As a result, the journal changed its title and in 1919 became the Journal of Orthopaedic Surgery looking after the two associations. This continued as a title until 1922, when, because of the increasing influence and scope of orthopaedic surgery, the title was changed to the Journal of Bone and Joint Surgery. The editor then was Elliott Bracket (based in Boston, USA), a potent force in the spread and success of the journal. Matters continued reasonably well.

From the British point of view, we had a member of the editorial board of the American journal, but because of the difficulties in travel (it was necessary to spend virtually a week in a boat to get to North America) the two outfits never met, and all arrangements were done by correspondence. There was a British editorial committee, but tensions began to arise because of the paucity of the papers from the UK as well as the fact that the American editor had final choice. This resulted in rumblings of discontent from those in the UK who did not have their papers accepted when they wished. With the formation of the American Academy in the early 1930s, the journal also became the official publication of that organisation. Such affairs continued until the Second World War.

The British volume

In 1938 in England, TP McMurray, a prominent orthopaedic surgeon from Liverpool, felt that the British should have an independent journal and expressed this at meetings of the council of the British Orthopaedic Association. In 1943, the role of British editorial secretary was discussed again. It was felt that we in the UK did not have sufficient access to publications and, therefore, in 1944 a subcommittee of the association was established to consider the situation. It is noted in the minutes of the association in August 1946 that “we favoured the establishment of a British journal”. It must also be remembered that because of the Second World War, orthopaedic surgeons from the Commonwealth and the United States were working in Great Britain again and the wish to have a separate method of publication was also clearly expressed by Commonwealth colleagues. The association gave Sir Reginald Watson-Jones the task of implementing progress.

At this time, the Americans were somewhat concerned at the new venture. They recognised the need for a journal organised from London and looking particularly to people from the Commonwealth, but on the other hand, they did not wish to lose the links which had been built up over the years. At this time, William Rogers was the American editor and the president of the American Orthopedic Association was RA Harris, a Canadian from Toronto. They were anxious to maintain the link and came across in May 1947 to meet the Brits, and in particular Sir Reginald Watson-Jones. At this meeting, it was decided that the British should publish a journal retaining the old title of the Journal of Bone and Joint Surgery but be considered as the British volume. The first meeting of the editorial board of the British volume was held on 25 July 1947.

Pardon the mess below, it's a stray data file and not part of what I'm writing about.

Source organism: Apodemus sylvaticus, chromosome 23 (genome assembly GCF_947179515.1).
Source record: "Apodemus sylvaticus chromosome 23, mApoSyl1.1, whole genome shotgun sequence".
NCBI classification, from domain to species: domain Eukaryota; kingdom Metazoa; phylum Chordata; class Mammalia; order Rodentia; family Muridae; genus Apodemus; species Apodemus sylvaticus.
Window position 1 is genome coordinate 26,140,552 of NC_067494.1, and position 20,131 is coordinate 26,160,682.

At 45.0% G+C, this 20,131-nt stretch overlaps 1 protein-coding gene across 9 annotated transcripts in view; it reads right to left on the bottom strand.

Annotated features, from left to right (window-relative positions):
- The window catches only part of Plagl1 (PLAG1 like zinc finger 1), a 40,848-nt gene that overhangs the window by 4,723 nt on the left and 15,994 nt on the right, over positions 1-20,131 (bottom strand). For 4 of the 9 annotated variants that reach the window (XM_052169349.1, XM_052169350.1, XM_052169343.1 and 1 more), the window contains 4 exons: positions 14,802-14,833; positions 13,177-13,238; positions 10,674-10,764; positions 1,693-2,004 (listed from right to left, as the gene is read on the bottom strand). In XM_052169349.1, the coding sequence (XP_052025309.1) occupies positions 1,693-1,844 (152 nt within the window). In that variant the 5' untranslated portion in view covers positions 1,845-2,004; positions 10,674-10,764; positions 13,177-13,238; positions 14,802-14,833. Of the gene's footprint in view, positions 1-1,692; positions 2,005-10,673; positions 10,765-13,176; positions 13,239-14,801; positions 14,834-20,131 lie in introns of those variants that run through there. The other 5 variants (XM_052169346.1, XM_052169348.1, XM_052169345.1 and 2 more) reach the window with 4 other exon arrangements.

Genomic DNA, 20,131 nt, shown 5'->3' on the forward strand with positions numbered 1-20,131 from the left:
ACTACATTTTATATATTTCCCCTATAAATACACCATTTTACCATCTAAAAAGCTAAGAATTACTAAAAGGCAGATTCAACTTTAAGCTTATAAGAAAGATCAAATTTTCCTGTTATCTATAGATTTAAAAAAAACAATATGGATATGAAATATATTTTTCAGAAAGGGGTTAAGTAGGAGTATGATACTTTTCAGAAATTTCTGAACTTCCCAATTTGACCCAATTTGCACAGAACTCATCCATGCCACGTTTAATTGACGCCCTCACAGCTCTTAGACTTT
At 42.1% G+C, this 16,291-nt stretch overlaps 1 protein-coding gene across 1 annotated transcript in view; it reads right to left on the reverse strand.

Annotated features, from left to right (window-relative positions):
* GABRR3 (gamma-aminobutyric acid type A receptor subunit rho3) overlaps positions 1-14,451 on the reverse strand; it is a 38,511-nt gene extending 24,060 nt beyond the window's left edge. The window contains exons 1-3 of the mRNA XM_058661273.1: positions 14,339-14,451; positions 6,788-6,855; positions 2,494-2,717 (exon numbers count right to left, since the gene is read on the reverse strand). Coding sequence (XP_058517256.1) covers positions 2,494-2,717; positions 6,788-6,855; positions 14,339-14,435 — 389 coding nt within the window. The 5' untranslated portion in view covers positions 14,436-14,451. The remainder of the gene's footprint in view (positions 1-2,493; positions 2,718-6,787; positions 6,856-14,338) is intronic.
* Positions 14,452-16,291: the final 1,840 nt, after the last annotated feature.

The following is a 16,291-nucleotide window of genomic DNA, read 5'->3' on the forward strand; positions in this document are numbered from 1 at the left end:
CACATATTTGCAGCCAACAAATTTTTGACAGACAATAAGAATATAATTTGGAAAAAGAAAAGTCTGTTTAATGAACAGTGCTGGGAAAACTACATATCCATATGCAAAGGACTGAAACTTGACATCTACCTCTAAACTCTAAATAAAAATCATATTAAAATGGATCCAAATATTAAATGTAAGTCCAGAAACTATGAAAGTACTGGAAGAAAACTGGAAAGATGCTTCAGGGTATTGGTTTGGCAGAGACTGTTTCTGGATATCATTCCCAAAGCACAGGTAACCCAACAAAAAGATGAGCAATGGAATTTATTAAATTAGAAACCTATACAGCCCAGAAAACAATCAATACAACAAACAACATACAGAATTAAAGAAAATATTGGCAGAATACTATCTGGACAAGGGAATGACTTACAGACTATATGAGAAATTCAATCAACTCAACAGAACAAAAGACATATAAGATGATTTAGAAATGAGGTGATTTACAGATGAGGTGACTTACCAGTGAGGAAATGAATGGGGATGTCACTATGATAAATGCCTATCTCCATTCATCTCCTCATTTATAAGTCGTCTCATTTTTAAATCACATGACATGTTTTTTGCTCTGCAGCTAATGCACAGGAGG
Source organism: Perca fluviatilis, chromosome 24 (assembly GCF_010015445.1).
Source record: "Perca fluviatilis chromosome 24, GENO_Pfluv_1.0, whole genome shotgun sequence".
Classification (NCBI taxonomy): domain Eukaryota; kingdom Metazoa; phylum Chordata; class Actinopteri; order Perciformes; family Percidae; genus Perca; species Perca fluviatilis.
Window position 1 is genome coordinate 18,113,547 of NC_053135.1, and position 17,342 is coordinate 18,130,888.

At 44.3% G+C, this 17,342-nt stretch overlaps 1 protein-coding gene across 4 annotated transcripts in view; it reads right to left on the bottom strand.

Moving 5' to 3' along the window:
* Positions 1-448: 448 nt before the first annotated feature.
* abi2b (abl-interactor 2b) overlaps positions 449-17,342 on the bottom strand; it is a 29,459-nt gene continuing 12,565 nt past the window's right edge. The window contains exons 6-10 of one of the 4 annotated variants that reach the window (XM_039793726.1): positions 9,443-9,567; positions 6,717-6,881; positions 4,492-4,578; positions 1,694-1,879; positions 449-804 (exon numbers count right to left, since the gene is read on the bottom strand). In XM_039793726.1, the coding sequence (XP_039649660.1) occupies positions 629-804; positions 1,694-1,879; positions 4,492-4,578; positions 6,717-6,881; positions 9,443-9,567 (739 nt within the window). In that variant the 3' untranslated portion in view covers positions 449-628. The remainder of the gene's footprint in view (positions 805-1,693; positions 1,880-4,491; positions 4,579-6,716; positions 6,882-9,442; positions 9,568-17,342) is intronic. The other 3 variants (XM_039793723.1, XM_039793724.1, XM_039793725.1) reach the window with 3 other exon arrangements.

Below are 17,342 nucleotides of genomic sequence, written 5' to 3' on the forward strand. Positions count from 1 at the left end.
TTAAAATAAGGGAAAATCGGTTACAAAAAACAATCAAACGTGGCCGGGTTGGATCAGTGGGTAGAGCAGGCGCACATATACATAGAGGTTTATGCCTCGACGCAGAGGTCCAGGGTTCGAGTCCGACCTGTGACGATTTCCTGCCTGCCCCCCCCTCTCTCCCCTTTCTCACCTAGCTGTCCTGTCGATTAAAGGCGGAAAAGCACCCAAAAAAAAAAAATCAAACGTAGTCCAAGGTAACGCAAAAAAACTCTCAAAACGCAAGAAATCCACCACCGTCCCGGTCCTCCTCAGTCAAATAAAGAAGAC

Royal approval

The chairman of the new journal was Professor Harry Platt, later Sir Harry, and the editor Sir Reginald Watson-Jones. Watson-Jones was a key figure in British orthopaedics, a man of great drive and personality. He produced a classic book on the management of fractures written in the early part of the war which became a worldwide ‘bible’, being the first major textbook on fractures published in English.

One of the problems in establishing a journal at this time was the lack of paper, which was still rationed post-war. Sir Reginald had very wide connections though, and he approached the late Harold Wilson, who was then President to the Board of Trade and eventually became Prime Minister; paper for the journal’s publication was allowed! Sir Reginald was also the orthopaedic surgeon to the Royal Family, and when the first volume was produced, he sent a copy to the King. We have in the archives, a letter from Sir Alan Sells who was the principal secretary to the King, congratulating us on the production of the journal and wishing its success. The journal flourished from its early days on the British side, and although the British Orthopaedic Association was prepared to pick up any financial deficit, this was never necessary.

The masthead of the journal for both the British and American volumes contained details of the two editorial boards, the secretaries, and those who were assisting in the production of the journal. Because of the relative financial success and the realisation that the journal should not be looked upon as an arm of the British Orthopaedic Association, a fresh society was formed in 1953, the British Editorial Society of Bone and Joint Surgery. This organisation exists still in pretty much the form in which it was devised. It is entirely separate from any other connection, financially independent and has no reliance on the British Orthopaedic Association. The latter have a place on the council of management by invitation and the president attends our meetings.

The virtue of the editorial society has meant that the journal can remain entirely independent, both financially and with regards to its educational content. The society achieved charitable status, which has been a considerable help in its financial success. However, it must be remembered that the basis of this status lies in, and I quote, “the advancement of education and diffusion of knowledge in orthopaedic and allied surgery”. This means that whilst the journal is our principle means of fulfilling this mission, we would be free to run courses, provide scholarships and similar activities. This is partly done by offering funding to the ABC travelling fellowships from Britain to the United States.